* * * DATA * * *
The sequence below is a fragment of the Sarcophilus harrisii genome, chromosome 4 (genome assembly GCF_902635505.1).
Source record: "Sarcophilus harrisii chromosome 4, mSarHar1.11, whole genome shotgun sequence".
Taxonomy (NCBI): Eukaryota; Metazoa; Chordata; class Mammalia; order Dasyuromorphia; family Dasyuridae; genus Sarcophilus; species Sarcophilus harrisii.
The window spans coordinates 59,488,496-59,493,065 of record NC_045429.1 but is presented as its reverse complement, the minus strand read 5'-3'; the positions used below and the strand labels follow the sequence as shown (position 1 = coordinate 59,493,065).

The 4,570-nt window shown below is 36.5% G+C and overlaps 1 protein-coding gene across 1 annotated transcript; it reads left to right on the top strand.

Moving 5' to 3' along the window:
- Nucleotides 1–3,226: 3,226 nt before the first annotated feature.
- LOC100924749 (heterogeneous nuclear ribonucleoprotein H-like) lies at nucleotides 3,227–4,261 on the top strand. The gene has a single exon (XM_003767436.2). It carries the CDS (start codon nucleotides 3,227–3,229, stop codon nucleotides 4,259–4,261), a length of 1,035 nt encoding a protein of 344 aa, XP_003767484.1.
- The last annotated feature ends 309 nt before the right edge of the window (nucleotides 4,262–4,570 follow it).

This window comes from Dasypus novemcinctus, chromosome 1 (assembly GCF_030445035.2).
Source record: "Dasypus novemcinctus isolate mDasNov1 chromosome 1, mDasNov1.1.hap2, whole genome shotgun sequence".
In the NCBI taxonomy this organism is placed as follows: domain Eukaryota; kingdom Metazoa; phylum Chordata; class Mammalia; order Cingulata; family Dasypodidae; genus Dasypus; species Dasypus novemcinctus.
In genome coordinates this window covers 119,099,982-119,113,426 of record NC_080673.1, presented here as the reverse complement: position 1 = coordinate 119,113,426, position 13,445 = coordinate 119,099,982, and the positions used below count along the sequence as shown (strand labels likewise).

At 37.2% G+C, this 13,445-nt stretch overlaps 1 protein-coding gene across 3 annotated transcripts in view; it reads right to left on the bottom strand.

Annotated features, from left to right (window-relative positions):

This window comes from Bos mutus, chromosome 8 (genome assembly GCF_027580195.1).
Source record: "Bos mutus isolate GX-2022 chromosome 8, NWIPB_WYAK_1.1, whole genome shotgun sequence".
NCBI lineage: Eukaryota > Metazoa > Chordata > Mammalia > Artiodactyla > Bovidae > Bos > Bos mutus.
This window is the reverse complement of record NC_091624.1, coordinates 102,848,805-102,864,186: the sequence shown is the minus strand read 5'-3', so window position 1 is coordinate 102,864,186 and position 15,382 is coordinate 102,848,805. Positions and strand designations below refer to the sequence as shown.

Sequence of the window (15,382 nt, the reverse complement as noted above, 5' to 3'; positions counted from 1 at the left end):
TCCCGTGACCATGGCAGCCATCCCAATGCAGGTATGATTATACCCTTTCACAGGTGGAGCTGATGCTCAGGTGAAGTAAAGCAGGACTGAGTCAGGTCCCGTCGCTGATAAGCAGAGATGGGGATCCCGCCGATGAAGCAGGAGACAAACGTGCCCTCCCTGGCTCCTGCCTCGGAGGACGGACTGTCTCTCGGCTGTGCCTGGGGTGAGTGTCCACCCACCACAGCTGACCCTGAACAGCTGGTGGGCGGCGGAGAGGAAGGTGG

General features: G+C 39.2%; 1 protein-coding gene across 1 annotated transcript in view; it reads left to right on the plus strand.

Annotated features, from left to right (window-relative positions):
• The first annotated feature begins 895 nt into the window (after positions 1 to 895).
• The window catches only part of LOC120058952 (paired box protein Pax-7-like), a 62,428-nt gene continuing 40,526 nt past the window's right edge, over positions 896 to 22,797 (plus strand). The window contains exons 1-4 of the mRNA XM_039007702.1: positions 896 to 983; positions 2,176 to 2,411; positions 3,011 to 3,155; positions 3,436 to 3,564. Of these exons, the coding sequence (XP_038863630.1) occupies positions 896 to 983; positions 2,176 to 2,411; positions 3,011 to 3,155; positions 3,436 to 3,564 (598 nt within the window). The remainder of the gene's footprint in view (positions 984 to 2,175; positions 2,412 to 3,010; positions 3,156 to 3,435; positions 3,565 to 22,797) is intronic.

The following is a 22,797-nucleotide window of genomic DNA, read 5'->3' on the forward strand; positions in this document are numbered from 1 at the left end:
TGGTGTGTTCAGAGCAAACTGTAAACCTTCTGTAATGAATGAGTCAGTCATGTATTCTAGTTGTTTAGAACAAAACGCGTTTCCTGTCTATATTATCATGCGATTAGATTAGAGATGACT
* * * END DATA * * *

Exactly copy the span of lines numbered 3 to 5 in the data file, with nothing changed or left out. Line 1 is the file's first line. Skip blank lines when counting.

Taxonomy (NCBI): Eukaryota; Metazoa; Chordata; class Mammalia; order Dasyuromorphia; family Dasyuridae; genus Sarcophilus; species Sarcophilus harrisii.
The window spans coordinates 59,488,496-59,493,065 of record NC_045429.1 but is presented as its reverse complement, the minus strand read 5'-3'; the positions used below and the strand labels follow the sequence as shown (position 1 = coordinate 59,493,065).

The 4,570-nt window shown below is 36.5% G+C and overlaps 1 protein-coding gene across 1 annotated transcript; it reads left to right on the top strand.